do, and then set a realistic cost per day budget. If you
end up with the total cost being too high, consider cutting back
on your time away and the things you wish to do as well as
trying to cut back on the cost of each item while you're on your
vacation. Which leads us to the next two points that are
A Tempting Thought - Staying
So there you are, using our
earlier example, already up for a $6670 vacation. You
might think, if you're spending that much already, it makes
sense to stay another day. Let's consider the cost/benefit
implications of adding another day.
In terms of costs, you're
adding another hotel night, food/drink, sightseeing, travel, and
miscellaneous costs, plus probably using up another day of
vacation. Using the costs in Table 1, these total about
$900 for one extra day.
In terms of benefits, you're
getting another 24 hours at your destination. Using the
same time cost logic as in Table 2, you need to deduct 8 hours
for sleep, 3 hours for basic things like eating, etc, and 3
hours for other low yielding time costs, leaving you with ten
more quality hours.
So you're spending $90/hour
for the extra day. This is less than the $126/hour average
for the preceding days, so it may make sense to consider adding
another day, all other things being equal.
However, all other things
are not always equal, and that leads to the next topic.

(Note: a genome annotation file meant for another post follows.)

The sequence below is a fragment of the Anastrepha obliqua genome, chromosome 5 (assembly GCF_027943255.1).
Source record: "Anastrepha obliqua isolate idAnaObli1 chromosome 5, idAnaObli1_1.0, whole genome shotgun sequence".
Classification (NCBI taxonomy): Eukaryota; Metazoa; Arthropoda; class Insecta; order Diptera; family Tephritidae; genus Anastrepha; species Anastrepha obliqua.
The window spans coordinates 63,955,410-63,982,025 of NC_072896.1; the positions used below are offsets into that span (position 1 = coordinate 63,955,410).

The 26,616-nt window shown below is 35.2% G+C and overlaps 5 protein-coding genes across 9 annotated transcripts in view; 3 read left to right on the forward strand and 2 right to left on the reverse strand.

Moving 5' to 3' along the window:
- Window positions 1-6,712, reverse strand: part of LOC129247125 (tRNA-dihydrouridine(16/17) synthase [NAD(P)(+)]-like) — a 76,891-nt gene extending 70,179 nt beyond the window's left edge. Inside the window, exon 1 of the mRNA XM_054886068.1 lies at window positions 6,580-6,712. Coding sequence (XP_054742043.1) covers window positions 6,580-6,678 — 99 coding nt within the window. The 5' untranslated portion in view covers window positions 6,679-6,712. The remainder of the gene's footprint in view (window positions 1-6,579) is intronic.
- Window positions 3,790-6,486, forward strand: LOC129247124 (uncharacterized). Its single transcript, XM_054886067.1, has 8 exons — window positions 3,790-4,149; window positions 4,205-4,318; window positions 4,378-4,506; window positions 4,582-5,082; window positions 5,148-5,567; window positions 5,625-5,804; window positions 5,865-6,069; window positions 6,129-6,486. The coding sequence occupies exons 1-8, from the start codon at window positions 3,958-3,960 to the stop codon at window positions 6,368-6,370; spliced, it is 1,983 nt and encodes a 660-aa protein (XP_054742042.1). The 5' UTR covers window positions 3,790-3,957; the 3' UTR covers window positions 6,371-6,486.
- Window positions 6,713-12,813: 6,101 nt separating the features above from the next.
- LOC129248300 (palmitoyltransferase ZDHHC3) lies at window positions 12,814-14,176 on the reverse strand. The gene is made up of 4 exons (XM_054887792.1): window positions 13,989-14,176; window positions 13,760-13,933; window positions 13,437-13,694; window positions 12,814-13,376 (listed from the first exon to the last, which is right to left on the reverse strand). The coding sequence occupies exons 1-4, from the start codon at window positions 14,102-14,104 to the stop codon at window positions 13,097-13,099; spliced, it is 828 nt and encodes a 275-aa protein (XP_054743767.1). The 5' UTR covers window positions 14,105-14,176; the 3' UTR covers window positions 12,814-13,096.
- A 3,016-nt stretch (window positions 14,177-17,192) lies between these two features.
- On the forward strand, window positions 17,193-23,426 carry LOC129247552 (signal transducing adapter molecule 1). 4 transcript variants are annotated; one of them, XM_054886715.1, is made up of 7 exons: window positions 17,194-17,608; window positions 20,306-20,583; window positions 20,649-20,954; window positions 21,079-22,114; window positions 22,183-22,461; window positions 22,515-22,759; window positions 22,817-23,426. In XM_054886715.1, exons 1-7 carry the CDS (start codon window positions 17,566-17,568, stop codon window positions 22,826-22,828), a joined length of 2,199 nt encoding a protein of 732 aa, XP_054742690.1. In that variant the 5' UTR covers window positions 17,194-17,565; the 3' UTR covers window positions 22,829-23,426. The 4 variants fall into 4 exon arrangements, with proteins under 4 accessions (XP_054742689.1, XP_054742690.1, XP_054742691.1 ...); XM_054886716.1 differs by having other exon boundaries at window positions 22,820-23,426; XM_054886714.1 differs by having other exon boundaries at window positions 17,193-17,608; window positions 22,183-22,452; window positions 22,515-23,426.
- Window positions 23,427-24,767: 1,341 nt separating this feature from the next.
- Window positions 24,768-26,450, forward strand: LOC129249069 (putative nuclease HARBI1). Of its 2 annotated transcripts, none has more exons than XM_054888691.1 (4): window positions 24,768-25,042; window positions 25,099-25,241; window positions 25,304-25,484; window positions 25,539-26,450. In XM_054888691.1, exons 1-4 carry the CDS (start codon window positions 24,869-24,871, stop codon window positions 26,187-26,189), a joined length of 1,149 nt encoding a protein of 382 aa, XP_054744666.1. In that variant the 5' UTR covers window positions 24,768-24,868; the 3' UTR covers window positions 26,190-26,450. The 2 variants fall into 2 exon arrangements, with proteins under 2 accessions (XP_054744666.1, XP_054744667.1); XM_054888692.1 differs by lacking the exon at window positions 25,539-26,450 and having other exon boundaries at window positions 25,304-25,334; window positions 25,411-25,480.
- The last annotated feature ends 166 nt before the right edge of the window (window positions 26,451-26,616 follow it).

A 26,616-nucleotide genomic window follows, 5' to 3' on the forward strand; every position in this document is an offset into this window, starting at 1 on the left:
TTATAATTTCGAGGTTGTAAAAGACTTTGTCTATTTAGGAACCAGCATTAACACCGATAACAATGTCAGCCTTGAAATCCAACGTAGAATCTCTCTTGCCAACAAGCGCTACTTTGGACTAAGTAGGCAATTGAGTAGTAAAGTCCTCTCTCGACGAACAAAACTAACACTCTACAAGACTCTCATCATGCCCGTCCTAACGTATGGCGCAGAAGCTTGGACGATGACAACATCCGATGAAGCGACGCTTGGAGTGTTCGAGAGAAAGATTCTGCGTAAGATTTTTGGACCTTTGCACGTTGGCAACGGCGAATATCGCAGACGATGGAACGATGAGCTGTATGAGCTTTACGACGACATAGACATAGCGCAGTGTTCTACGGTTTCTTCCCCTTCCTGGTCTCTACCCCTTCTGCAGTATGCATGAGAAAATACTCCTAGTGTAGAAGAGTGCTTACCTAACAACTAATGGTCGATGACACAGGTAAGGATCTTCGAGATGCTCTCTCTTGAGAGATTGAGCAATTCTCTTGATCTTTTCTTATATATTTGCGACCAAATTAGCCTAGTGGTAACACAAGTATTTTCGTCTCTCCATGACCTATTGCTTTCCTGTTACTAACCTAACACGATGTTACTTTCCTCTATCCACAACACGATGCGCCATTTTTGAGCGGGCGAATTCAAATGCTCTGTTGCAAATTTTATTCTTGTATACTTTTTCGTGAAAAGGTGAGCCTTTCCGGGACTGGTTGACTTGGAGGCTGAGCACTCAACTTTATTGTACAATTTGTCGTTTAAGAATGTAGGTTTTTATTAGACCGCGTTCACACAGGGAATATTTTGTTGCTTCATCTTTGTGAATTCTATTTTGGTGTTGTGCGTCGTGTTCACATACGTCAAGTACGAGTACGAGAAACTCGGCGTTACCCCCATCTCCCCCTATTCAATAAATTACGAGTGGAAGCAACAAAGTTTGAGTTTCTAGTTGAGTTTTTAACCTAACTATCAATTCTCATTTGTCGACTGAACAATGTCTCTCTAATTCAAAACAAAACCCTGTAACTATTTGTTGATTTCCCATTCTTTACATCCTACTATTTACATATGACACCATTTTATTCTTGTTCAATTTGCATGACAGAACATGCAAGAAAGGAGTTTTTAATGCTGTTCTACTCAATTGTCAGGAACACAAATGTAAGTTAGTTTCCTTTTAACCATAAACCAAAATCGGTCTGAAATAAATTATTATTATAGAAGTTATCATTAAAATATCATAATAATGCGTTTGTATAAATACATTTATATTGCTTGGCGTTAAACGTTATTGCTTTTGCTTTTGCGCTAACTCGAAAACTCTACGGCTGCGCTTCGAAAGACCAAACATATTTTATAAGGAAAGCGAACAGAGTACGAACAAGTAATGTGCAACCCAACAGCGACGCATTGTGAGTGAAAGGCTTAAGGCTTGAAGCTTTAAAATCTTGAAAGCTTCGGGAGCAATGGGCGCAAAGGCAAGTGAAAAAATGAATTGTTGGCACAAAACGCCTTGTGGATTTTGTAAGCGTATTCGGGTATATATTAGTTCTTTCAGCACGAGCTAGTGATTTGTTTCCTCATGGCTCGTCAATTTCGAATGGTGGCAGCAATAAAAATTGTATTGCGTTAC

You Don't Have to See and Do
A big problem many people
encounter when planning their trip is 'featuritis'. This
takes the form of 'Well, if we go to this place, we have to go
to that place too because they are so close' or perhaps 'If
we're traveling all that way/spending all that money, we have to
stay long enough to make it worthwhile'.
In both cases, and in other
cases of creeping featuritis as well, the net result is that the
vacation ends up being too lengthy and too costly, and so the
travelers end up indefinitely deferring the trip they really
want to take, while instead traveling somewhere less satisfying
(or staying at home and not traveling at all).
You need to examine the
assumptions which underlie an attack of featuritis. The
key thing to consider is that you don't need to see and do
everything, and - yes - you can indeed always go back somewhere
to see more of a place if you liked it sufficiently the first
An adage to keep in mind is
'The Excellent is the Enemy of the Good'. Don't spend too
many years of your life planning for an excellent vacation -
instead consider taking multiple good vacations.
A real-life example
Consider these three
different scenarios :
A couple go to
A couple go to
A couple go to
If you're going to Mexico,
most people tend to go for a week or so, and will typically stay
in one place. Perhaps they'll travel to a resort on
Mexico's Pacific Coast, or maybe to one on the Gulf of Mexico.
Mexico is a huge country, but people don't feel compelled to
visit all of Mexico in a single visit. If they want to see
more of Mexico, they'll go back again for another visit.
Now, if you're going to
Europe, people are less likely to spend just one week, and stay
in just one place. You'll probably go there for somewhere between one and
two weeks. Yes, of course some people go for longer (and
a few people go for less) but most people travel to Europe
for about ten days or so, and may visit one, two or perhaps
three different countries. Even though you're not staying
in one place, like Mexico, you're